Oscar 2024: Give Jonathan Glazer Everything for The Zone of Interest

The British director has spent a decade working on this film and what he’s created is the best introduction to his inventive, obsessive mind.
Oscar 2024: Give Jonathan Glazer Everything for The Zone of Interest
Oscar 2024: Give Jonathan Glazer Everything for The Zone of Interest

Talking about how he shot The Zone of Interest (2023), director Jonathan Glazer described it as “Big Brother in the Nazi House”, referring to the reality TV franchise from the Nineties that revolutionised television programming and is the original from which India’s Bigg Boss is drawn. Much like the TV show, The Zone of Interest had an elaborate set in which hidden cameras were placed. The actors didn’t know where the cameras were and there was no trace of the film crew on the set (for the whole shoot, Glazer and others in the crew watched on monitors that were set up off-set). Unlike the TV show, the reality that unfolds on camera doesn’t ever feel amusing or distant enough to let us feel casually entertained by those performing on screen. The Zone of Interest is entertainment at its most compelling and its most disturbing, suffusing every banal detail with extraordinary craft and insight. 

The title of Glazer’s film, which he worked on for almost a decade before it finally came together, comes from a novel by Martin Amis. “Zone of interest” was the term that Nazis used to describe the area around a concentration camp, which applies particularly closely to the subjects of Glazer’s film since they literally shared a boundary wall with a concentration camp. Adding to the realism of The Zone of Interest was Glazer’s decision to shoot this intensely unsettling film on location in a vacant house just outside of the perimeter of the camp at Auschwitz. Not only was the house transformed to look like the home of the camp’s commander Rudolf Höss (played in the film by Christian Friedel), but gnawing at every frame of Glazer’s film is the subtle horror of practically sharing physical space with a site that was a key part of the Nazis’ “Final Solution”.

Among Glazer’s many inspired directorial calls in The Zone of Interest is the decision to train his focus upon the domestic life of the Höss family. Genocide and its signifiers remain on the fringes of this idyll that is so carefully constructed by Rudolf’s wife, the dedicated hausfrau Hedwig (played to chilling, brilliant perfection by Sandra Hüller who has been nominated in the best actress category, but for her performance in Anatomy of a Fall). Every part of her home is held in place by someone or something from the concentration camp next door. The domestic staff are inmates as are those who tend to the garden that is Hedwig’s pride and joy. We see a uniformed worker pour ashes over the flower bushes that Hedwig coos over with her baby, encouraging the infant to breathe in deeply. Glazer leaves the audience to piece together, at their own time and pace, whose ashes are being used to grow those flowers.

Matching the cool tones of The Zone of Interest’s visual is the restraint that Glazer exercises over his storytelling. This is a film that doesn’t allow the relief of catharsis. There’s no scene in which Hedwig or Rudolf are made to confront any consequence and neither does Glazer let us have the comfort of narrative devices like end slates that tell you what happened to Höss after the events shown on screen. He was arrested by Nazi hunters and his would be the last public execution in Poland, but Glazer doesn’t share this history with his viewers. Instead, in his final scenes, Glazer shows Höss consumed by work, confessing to his wife that while attending a grand party, all he was thinking of was how difficult it would be to gas everyone in that room because the ceilings are so high. The last we see of Höss is of him climbing down a flight of stairs. The frame is precise in its geometry and almost bleached of colour into monotone. The staircase is Escher-like in its continuity. This is Höss in his limbo, pausing to dry heave, before continuing on that perpetual climb, down to the depths of inhumanity. The only reprieve from the horror in The Zone of Interest is the defiant resistance of the Polish girl who hides food for inmates wherever she can and the film’s final scenes, which show the museum in present-day Auschwitz, which honours those whom the Nazis tried to erase from history.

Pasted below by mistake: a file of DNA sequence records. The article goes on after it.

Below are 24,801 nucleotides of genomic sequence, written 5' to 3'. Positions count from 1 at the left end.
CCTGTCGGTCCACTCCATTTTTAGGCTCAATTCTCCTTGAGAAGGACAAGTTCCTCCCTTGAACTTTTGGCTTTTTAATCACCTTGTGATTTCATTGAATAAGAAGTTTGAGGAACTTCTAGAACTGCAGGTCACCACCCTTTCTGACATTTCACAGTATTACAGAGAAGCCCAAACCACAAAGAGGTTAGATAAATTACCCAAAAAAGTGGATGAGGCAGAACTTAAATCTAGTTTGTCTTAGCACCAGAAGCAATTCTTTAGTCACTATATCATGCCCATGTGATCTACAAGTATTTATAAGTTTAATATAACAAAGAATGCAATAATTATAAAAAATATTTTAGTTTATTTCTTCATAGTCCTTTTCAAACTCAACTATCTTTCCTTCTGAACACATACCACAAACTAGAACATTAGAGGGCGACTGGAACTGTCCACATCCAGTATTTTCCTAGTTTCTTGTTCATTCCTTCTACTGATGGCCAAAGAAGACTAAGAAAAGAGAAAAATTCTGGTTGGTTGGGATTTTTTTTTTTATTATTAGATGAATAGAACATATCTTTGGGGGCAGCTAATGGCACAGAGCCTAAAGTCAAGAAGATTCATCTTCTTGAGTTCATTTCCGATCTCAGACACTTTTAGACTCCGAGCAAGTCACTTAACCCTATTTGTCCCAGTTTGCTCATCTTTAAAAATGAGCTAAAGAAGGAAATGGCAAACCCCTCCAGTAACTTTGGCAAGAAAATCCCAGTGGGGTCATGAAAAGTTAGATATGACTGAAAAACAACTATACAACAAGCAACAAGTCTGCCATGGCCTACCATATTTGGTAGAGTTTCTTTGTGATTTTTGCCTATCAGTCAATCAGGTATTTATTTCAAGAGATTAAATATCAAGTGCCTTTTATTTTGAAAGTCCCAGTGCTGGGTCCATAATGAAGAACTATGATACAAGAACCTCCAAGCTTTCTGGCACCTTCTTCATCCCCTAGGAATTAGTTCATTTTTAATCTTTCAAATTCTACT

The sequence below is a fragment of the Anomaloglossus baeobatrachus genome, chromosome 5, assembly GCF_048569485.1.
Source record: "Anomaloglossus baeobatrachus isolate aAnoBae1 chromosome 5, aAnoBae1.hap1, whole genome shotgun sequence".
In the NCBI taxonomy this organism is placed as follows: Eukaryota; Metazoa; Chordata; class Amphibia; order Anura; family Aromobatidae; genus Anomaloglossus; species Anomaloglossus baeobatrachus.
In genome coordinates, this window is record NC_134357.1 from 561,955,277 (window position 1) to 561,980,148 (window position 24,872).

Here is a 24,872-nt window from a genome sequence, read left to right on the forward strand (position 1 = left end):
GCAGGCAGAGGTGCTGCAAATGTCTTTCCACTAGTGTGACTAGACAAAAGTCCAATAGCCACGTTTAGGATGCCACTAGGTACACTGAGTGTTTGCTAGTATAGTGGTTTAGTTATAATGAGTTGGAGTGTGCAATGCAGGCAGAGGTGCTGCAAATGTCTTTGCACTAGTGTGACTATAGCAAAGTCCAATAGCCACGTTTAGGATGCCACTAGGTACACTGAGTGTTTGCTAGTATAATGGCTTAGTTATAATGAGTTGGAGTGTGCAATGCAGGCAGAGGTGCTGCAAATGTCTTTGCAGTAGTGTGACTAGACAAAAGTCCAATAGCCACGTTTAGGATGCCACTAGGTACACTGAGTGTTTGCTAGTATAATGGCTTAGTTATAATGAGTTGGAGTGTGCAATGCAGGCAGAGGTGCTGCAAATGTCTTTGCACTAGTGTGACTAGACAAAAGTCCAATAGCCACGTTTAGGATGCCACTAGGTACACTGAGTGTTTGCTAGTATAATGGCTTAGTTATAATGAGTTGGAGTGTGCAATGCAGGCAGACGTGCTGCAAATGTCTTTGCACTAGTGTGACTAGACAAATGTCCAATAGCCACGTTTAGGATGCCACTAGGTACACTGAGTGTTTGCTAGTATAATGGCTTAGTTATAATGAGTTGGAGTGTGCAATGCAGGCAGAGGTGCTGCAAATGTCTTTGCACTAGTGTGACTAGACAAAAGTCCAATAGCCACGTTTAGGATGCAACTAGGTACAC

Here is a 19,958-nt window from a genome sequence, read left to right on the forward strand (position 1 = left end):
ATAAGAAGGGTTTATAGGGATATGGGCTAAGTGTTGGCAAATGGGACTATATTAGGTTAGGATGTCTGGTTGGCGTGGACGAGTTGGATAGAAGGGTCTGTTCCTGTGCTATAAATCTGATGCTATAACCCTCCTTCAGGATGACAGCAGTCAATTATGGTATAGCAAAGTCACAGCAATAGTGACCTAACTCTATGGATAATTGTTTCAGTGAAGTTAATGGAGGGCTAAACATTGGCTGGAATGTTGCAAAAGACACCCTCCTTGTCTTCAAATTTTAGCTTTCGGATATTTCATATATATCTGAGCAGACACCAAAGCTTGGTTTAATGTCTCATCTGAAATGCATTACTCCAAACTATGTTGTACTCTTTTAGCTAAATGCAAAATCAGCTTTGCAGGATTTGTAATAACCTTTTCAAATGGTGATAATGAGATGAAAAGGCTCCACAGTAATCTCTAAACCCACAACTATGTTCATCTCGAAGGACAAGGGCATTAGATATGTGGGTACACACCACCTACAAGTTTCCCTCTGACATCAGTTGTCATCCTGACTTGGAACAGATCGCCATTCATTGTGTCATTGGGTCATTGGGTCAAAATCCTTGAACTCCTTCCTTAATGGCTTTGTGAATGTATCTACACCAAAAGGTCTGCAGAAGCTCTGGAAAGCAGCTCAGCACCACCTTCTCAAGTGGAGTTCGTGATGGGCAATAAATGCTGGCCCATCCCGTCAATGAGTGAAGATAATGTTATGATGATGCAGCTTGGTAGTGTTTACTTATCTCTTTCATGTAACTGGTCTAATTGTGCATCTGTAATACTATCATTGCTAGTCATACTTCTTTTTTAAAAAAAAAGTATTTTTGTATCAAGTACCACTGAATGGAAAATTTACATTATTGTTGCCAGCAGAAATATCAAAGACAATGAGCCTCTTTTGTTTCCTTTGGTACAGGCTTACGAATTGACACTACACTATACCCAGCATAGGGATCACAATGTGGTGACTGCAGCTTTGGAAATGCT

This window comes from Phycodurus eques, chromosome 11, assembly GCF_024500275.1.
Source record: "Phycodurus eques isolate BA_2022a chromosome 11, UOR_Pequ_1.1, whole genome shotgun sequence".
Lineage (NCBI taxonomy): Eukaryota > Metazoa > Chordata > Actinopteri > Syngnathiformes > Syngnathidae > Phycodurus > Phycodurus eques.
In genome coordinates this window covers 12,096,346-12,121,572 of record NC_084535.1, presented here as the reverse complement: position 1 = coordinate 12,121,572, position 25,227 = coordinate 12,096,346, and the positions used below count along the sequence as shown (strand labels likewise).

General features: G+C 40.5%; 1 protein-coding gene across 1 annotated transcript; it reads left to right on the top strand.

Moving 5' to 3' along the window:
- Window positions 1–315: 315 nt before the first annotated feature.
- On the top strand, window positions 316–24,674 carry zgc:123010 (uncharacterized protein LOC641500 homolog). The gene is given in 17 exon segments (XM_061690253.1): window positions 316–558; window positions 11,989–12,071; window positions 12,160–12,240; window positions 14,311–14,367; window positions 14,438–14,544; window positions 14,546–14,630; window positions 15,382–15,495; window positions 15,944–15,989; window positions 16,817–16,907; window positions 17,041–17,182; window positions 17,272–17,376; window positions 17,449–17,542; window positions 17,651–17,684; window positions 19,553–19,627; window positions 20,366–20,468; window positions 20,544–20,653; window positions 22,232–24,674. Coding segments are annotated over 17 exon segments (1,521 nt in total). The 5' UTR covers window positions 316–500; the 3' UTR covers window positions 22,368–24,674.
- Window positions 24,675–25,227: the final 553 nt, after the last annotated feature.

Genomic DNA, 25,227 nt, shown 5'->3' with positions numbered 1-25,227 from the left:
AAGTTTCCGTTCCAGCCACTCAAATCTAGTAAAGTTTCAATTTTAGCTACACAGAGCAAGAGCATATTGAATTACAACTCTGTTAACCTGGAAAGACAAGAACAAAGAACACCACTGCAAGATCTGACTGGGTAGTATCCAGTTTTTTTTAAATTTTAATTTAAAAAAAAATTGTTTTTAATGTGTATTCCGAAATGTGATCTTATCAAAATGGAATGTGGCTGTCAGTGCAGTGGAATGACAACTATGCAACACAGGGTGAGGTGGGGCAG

Perhaps the most terrifying meta detail of The Zone of Interest is the way in which the past is recreated in the present throughout this film, underscoring Glazer’s central point that this particular history is just a few steps away from being realised in the present. Not only is the Höss home recreated in meticulous detail, there is the outstanding sound design by Johnnie Burn, which is composed of noises from the present — drunk party-goers in contemporary Hamburg stand in for the drunken night-time revelry of Nazi guards; protestors and riots in Paris are used to convey the shouts of inmates. Running parallel to the idyll we see is the violence we hear. If it wasn’t chilling enough to know that the common sounds from the present can be transformed to bring to life a horrific past, the commercial release of The Zone of Interest has coincided with renewed conflict in Gaza and many commentators have noticed parallels between the Nazis of the past and the current Israeli government’s decisions in the present.        

Incidentally, Glazer is of Ashkenazi Jewish descent. Speaking to The Guardian, Glazer said that when his father learnt about The Zone of Interest, he responded with “Why are you digging this up? Let it rot.” Glazer replied, “I really wish I could let it rot, but, no, Dad, it’s not in the past.” 

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